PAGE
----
What Is Altitude Sickness?

Altitude sickness, is the effect of high altitude, caused by hypoxia (low oxygen) at high elevation. Symptoms may include headaches, tiredness, trouble sleeping, and dizziness. Acute mountain sickness can progress to high altitude pulmonary edema (HAPE) or high altitude cerebral edema (HACE) which can be life threatening.


How Does Oxygenation Prevent Altitude Sickness?

The classic cure for altitude sickness has been to descend to lower altitude where more oxygen is present in the air. Oxygenating your bedroom with a system from Altitude Control Technologies simulates this descent. It is as though each night you returned to sea level to sleep, waking refreshed and ready to enjoy your mountain home. Six to eight hours of oxygen at night is enough to restore the body’s oxygen saturation to normal levels and interrupt the cycle of hypoxia (low oxygen) that causes mountain sickness.

Awesome Image

“Providing oxygen during sleep is a side-effect-free way to treat altitude related insomnia.”

How Can I Prevent Altitude Sickness In My Home?

Ascend Gradually Spend a day or two at 5,000 feet, then gain 1,000 feet per day.

Hydrate Water vapor is lost from the lungs more quickly at altitude. Dehydration symptoms can mimic altitude sickness. Drink extra water. Avoid alcohol and coffee which exacerbate dehydration.

Eat Fewer Fats & Proteins Foods high in fats and proteins are harder to digest, and consume more oxygen and direct blood flow to the gut. Instead, eat more carbohydrates, like pasta and vegetables.

Take It Easy The body needs more oxygen when it’s working. Don’t exert too much. Make your first day or two at altitude easy ones.

Sleep Low Altitude affects sleep, and the body’s oxygen saturation often drops at night. Sleeping at lower altitude or with oxygen can help you to sleep better, play harder, and enjoy your time in the mountains more.

Watch For Symptoms The most prominent symptoms of acute altitude sickness are a headache, sleep disturbances, and fatigue. The cure is to descend or get more oxygen. If you experience more extreme symptoms, seek immediate medical attention.

Your Altitude Questions Answered

  • Do children get altitude sickness?

    Several studies have shown that children have similar rates of mountain sickness, pulmonary edema and cerebral edema as adults. Children do get altitude sickness, but the very young are often unable to communicate their headache and other symptoms. Excessive crying at altitude could be altitude illness.

  • Why are six to eight hours with oxygen sufficient to prevent altitude sickness?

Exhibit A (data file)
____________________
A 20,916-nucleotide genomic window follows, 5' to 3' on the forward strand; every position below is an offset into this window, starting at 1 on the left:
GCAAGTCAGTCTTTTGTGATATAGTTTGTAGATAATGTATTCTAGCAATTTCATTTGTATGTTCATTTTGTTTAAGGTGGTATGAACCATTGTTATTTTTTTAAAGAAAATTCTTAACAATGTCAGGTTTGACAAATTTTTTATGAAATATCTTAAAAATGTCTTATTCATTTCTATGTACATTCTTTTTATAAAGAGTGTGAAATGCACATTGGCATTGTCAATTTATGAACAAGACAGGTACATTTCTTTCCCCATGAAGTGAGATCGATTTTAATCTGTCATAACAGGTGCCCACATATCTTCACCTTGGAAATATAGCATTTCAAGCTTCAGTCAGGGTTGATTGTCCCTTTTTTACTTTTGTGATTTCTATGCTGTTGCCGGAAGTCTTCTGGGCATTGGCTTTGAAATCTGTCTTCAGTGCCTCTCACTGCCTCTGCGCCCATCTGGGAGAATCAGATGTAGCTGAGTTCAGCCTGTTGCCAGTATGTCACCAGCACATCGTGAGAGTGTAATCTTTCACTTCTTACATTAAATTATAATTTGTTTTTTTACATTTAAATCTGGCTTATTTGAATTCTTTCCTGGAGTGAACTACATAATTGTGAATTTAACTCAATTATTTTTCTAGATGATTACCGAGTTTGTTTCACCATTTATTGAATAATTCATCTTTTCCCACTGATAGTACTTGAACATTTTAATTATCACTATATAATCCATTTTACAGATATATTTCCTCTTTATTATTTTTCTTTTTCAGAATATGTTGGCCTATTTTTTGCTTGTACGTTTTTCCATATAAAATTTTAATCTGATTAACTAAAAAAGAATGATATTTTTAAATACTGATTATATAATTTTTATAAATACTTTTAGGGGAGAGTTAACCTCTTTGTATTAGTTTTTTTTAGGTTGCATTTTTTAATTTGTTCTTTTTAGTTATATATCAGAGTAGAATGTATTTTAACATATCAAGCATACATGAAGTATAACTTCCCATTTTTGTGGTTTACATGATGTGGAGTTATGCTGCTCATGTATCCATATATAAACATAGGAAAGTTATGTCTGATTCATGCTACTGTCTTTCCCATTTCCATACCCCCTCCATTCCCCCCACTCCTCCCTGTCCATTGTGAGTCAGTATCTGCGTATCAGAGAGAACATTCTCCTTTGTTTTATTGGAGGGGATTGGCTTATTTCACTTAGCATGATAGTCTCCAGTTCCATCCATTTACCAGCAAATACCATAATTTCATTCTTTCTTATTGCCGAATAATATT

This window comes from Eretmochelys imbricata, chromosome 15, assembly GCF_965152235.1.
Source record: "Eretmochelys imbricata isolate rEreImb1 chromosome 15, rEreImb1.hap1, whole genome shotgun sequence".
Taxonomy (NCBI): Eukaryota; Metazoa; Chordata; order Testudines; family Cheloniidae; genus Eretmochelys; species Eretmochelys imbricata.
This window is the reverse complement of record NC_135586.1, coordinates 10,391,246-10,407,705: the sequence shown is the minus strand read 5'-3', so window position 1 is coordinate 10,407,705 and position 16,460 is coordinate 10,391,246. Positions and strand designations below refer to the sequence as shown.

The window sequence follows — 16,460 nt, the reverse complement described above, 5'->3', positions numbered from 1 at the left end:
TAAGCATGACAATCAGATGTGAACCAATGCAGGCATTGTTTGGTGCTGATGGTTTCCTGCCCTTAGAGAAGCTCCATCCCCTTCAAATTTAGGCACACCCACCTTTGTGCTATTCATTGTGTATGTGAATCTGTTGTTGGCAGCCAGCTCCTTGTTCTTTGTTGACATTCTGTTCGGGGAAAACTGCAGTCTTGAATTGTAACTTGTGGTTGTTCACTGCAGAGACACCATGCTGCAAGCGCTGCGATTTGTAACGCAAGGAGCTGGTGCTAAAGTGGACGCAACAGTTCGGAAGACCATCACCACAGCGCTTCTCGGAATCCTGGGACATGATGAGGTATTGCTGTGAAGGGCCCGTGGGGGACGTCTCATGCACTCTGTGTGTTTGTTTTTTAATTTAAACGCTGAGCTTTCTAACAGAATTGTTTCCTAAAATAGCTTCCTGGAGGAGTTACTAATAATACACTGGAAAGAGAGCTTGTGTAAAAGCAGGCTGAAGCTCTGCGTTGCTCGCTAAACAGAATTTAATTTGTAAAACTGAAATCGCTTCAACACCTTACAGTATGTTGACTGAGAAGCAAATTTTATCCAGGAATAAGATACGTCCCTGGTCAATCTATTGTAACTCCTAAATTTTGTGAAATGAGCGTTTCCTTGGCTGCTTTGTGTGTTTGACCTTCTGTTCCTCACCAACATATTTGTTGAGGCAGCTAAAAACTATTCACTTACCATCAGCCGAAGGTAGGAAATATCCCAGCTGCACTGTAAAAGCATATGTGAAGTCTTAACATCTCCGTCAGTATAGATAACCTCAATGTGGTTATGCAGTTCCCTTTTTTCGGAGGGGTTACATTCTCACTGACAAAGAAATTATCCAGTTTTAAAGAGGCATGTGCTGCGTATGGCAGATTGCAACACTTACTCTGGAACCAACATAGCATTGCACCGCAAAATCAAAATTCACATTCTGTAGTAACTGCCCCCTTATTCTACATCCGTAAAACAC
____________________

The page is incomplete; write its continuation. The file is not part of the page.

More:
Six to eight hours of oxygenation restores your body to sea-level conditions. Altitude sickness generally does not start immediately. It usually needs one or two days at altitude before symptoms develop. Oxygen interrupts the exposure to hypoxia and “restarts the clock” on altitude sickness. Oxygenation eliminates the cause of altitude-related insomnia. So you sleep better and feel better upon awakening.

  • What causes mountain sickness?

    There is less oxygen at altitude; it should be no surprise that it causes people to feel unwell. How this shortage of oxygen leads to altitude sickness is still not fully understood. Many scientists believe it is due to swelling of the brain caused by increased blood flow. Two things are certain to make altitude sickness worse. 1) Ascending to altitude quickly – such as in a flight from sea level to Aspen or Vail. 2) Exercising before full acclimatization – exactly what most do on ski vacations. Physically fit individuals can get altitude sickness as well as the unfit.

  • Can mountain sickness become serious?

    Yes. Acute mountain sickness can progress to high altitude pulmonary edema (HAPE) or high-altitude cerebral edema (HACE). Both can be fatal. It is good to take cases of mountain sickness seriously and watch for symptoms of HAPE or HACE.

  • What is high altitude pulmonary edema?

    High altitude pulmonary edema (HAPE) is a life-threatening condition where fluid accumulates in the lungs at altitudes above 8,000 feet, usually developing within 2-3 days. Symptoms include acute mountain sickness, breathlessness, cough with white or pink frothy sputum, a sound resembling crumpled paper when breathing, rapid heart rate, blue lips, and elevated body temperature. HAPE can be mistaken for infections but requires immediate hospitalization at its onset. Prompt oxygen administration can prevent HAPE.

  • What is high altitude cerebral edema?

    High altitude cerebral edema (HACE) is a potentially fatal fluid buildup in the brain, considered a severe form of acute mountain sickness. Urgent treatment is essential. Symptoms include severe headache, vomiting, lethargy, ataxia (unsteadiness), confusion, drowsiness, and possible coma. A useful diagnostic test is the inability to walk heel-to-toe in a straight line. Irrational or bizarre behavior may also indicate HACE. It can lead to death within hours, necessitating immediate hospitalization. Administering oxygen can prevent HACE.

Awesome Image
Go To Top